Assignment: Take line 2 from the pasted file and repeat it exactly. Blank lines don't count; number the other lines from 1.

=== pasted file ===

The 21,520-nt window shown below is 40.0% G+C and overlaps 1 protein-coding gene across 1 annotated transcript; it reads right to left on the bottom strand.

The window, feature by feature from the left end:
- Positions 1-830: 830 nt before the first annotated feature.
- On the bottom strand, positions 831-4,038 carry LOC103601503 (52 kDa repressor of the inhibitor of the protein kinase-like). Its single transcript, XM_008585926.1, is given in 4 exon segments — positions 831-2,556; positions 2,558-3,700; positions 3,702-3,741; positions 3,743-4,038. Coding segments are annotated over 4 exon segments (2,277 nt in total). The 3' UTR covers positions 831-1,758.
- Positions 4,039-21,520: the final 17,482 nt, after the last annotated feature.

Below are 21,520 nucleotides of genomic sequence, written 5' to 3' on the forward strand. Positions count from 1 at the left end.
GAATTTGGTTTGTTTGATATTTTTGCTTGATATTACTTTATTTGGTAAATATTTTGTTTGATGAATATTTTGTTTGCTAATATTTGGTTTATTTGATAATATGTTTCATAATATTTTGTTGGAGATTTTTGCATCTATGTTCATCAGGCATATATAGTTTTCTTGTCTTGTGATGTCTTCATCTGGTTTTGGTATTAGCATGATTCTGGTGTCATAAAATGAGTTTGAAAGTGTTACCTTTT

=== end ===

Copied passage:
The window, feature by feature from the left end: